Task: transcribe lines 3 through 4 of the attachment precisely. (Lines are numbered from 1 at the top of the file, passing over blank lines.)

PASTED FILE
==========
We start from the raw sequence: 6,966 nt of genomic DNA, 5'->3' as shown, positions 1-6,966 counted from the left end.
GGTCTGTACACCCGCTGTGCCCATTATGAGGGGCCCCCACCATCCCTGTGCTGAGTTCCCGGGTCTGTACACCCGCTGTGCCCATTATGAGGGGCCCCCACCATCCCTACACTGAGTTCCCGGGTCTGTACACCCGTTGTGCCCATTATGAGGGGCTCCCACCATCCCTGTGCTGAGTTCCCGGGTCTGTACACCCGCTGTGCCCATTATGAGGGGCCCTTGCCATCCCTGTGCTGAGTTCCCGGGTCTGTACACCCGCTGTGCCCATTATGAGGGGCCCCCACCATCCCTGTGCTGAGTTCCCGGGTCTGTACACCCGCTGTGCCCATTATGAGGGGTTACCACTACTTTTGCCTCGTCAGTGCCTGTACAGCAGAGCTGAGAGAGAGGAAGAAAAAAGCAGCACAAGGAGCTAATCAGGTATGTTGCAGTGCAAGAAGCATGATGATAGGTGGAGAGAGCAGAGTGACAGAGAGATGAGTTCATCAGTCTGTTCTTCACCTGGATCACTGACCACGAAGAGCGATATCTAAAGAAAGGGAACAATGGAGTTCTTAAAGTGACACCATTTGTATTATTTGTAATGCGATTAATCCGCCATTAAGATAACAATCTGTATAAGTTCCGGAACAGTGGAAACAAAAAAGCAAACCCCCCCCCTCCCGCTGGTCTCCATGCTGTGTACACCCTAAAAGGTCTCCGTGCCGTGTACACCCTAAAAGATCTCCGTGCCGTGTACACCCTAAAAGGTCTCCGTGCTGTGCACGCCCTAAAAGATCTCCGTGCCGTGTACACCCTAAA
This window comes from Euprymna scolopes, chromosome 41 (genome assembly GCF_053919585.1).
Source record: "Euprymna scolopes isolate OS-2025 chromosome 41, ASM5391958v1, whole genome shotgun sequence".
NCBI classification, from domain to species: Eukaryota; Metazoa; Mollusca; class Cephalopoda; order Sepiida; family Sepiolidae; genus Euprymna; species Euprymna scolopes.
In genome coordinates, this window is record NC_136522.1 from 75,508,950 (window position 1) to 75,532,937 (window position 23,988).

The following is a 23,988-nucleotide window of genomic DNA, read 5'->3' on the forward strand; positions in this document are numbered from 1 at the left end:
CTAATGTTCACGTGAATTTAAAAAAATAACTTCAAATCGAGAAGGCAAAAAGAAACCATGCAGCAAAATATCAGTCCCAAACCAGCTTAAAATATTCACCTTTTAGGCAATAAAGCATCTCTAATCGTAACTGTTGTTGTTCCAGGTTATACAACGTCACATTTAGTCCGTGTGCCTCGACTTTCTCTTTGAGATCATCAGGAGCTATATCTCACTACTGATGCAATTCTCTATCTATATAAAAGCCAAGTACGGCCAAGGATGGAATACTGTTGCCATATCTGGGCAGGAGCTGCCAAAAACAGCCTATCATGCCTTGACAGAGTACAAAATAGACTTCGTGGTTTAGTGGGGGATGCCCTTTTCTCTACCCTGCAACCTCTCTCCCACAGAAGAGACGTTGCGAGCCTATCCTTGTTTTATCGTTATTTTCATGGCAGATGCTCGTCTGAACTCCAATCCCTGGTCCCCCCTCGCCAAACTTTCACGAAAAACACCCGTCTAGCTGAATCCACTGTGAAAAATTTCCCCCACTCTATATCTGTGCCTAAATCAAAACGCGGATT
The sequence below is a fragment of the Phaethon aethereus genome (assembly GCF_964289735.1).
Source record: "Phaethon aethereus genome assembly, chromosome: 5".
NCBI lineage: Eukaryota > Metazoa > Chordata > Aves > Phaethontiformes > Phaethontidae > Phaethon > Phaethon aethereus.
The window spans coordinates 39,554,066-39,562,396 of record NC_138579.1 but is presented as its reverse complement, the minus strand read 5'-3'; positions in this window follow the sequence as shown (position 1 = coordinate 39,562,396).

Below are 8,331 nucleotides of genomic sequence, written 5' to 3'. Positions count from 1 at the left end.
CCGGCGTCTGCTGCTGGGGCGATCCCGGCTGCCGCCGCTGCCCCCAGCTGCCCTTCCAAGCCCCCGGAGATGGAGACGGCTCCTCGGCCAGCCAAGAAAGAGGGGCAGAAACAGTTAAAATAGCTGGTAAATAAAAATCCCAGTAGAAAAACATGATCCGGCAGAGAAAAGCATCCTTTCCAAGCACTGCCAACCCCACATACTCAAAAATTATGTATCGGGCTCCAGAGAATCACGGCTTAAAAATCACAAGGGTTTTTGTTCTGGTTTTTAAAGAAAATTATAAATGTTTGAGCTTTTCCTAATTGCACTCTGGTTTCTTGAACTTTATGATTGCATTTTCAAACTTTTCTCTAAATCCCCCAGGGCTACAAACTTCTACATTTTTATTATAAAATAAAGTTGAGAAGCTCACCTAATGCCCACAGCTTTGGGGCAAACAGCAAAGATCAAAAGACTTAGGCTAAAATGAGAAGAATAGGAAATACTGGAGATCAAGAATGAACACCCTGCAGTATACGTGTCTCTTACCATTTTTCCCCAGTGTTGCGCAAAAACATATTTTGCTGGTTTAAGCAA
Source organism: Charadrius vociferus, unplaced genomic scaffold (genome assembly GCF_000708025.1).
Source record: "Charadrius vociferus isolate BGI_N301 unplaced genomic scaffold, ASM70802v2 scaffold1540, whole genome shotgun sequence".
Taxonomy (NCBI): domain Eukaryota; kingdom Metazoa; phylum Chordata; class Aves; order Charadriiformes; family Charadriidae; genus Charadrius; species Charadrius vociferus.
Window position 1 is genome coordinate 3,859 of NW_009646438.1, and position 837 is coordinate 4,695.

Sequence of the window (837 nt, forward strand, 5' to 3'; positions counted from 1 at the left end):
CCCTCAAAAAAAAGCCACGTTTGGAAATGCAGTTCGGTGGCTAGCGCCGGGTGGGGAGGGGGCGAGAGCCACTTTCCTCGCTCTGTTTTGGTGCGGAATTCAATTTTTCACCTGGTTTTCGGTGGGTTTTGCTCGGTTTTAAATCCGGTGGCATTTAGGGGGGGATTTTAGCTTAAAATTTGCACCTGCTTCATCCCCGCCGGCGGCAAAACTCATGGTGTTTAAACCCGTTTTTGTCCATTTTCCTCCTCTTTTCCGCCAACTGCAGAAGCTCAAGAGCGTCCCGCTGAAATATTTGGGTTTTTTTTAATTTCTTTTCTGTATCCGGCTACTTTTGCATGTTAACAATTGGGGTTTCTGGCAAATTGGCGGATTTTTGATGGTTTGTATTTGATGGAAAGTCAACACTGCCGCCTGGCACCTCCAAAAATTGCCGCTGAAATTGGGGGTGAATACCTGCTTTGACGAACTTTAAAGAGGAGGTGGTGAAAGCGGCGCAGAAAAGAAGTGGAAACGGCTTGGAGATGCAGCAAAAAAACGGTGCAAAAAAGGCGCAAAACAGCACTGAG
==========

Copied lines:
This window comes from Euprymna scolopes, chromosome 41 (genome assembly GCF_053919585.1).
Source record: "Euprymna scolopes isolate OS-2025 chromosome 41, ASM5391958v1, whole genome shotgun sequence".